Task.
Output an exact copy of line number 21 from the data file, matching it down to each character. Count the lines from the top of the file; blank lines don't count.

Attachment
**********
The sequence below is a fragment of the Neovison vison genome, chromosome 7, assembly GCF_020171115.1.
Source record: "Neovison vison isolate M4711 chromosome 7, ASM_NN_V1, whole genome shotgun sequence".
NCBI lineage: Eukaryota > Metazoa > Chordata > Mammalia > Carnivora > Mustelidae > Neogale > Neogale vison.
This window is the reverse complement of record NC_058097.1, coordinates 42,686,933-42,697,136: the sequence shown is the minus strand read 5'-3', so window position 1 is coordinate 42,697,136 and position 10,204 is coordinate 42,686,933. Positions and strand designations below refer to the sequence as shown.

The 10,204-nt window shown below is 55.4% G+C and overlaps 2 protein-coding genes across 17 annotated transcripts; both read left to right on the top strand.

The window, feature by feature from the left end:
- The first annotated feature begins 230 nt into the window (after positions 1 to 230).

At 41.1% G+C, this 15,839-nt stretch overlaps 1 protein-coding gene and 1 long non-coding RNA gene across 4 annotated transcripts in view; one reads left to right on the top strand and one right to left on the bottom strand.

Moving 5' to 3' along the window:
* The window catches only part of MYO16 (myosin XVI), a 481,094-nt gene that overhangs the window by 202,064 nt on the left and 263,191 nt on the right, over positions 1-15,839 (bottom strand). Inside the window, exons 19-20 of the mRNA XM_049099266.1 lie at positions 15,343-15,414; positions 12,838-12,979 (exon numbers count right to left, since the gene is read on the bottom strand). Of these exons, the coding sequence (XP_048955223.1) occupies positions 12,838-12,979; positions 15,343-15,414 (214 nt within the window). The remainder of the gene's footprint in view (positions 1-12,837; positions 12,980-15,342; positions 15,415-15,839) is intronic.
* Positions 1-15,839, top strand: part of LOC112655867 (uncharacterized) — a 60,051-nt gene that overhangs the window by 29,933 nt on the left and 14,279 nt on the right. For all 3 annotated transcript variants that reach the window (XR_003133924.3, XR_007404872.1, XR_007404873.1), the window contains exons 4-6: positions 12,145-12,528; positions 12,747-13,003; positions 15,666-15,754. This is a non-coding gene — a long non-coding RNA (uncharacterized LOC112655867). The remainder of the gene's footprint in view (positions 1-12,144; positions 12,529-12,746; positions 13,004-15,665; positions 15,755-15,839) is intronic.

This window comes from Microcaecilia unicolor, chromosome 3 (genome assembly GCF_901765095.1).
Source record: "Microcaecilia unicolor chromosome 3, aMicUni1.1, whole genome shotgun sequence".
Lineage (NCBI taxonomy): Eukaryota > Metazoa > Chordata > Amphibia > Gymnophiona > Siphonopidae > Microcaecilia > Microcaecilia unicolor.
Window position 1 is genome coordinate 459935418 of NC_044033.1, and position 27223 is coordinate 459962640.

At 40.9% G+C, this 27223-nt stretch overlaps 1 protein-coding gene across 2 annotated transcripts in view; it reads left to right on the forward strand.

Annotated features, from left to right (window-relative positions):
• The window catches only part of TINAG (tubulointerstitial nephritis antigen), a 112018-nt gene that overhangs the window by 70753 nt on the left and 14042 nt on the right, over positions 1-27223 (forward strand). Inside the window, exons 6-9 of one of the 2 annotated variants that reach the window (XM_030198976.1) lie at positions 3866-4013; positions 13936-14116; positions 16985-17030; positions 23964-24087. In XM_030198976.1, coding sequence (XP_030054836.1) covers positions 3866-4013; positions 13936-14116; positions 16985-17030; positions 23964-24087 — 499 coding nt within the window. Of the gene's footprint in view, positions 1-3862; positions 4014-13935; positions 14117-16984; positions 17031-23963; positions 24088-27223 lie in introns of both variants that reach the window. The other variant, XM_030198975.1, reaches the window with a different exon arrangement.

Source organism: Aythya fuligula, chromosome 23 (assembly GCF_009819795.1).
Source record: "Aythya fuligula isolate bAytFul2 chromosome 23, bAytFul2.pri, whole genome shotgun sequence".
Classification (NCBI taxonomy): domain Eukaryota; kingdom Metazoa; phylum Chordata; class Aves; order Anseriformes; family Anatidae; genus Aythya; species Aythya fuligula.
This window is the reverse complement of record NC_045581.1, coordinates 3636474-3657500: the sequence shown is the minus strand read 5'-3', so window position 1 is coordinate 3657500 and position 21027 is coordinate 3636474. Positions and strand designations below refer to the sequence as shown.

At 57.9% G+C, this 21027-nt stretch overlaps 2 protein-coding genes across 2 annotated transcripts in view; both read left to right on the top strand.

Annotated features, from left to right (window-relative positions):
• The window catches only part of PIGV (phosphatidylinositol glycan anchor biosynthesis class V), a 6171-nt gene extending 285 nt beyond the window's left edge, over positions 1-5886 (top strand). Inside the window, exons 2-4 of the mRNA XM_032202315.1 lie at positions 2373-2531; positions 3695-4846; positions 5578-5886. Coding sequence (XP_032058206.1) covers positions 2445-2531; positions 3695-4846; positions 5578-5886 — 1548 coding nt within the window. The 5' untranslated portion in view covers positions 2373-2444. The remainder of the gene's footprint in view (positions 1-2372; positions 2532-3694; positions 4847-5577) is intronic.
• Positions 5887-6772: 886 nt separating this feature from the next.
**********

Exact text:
Classification (NCBI taxonomy): domain Eukaryota; kingdom Metazoa; phylum Chordata; class Aves; order Anseriformes; family Anatidae; genus Aythya; species Aythya fuligula.